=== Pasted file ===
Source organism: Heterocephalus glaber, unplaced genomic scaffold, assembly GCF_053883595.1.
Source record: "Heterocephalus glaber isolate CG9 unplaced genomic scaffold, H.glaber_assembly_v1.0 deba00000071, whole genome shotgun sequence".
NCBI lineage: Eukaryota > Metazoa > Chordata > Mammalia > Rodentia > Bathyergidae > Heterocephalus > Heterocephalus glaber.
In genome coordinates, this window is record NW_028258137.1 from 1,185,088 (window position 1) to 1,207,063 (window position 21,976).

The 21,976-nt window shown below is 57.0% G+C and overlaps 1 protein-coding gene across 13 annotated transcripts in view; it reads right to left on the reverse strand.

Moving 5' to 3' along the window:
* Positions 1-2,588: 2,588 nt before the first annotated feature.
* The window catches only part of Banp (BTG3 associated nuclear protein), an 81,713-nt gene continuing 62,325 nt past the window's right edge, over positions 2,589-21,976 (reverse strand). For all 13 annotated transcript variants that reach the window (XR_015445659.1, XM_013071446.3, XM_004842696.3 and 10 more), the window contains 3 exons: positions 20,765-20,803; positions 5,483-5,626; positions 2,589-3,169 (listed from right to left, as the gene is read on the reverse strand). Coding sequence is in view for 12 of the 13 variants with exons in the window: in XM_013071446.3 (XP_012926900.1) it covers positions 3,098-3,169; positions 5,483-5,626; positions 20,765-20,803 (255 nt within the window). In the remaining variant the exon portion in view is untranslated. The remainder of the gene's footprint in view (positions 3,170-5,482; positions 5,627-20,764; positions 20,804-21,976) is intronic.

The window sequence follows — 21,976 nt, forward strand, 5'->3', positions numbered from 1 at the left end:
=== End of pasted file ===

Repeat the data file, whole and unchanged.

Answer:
Source organism: Heterocephalus glaber, unplaced genomic scaffold, assembly GCF_053883595.1.
Source record: "Heterocephalus glaber isolate CG9 unplaced genomic scaffold, H.glaber_assembly_v1.0 deba00000071, whole genome shotgun sequence".
NCBI lineage: Eukaryota > Metazoa > Chordata > Mammalia > Rodentia > Bathyergidae > Heterocephalus > Heterocephalus glaber.
In genome coordinates, this window is record NW_028258137.1 from 1,185,088 (window position 1) to 1,207,063 (window position 21,976).

The 21,976-nt window shown below is 57.0% G+C and overlaps 1 protein-coding gene across 13 annotated transcripts in view; it reads right to left on the reverse strand.

Moving 5' to 3' along the window:
* Positions 1-2,588: 2,588 nt before the first annotated feature.
* The window catches only part of Banp (BTG3 associated nuclear protein), an 81,713-nt gene continuing 62,325 nt past the window's right edge, over positions 2,589-21,976 (reverse strand). For all 13 annotated transcript variants that reach the window (XR_015445659.1, XM_013071446.3, XM_004842696.3 and 10 more), the window contains 3 exons: positions 20,765-20,803; positions 5,483-5,626; positions 2,589-3,169 (listed from right to left, as the gene is read on the reverse strand). Coding sequence is in view for 12 of the 13 variants with exons in the window: in XM_013071446.3 (XP_012926900.1) it covers positions 3,098-3,169; positions 5,483-5,626; positions 20,765-20,803 (255 nt within the window). In the remaining variant the exon portion in view is untranslated. The remainder of the gene's footprint in view (positions 3,170-5,482; positions 5,627-20,764; positions 20,804-21,976) is intronic.

The window sequence follows — 21,976 nt, forward strand, 5'->3', positions numbered from 1 at the left end: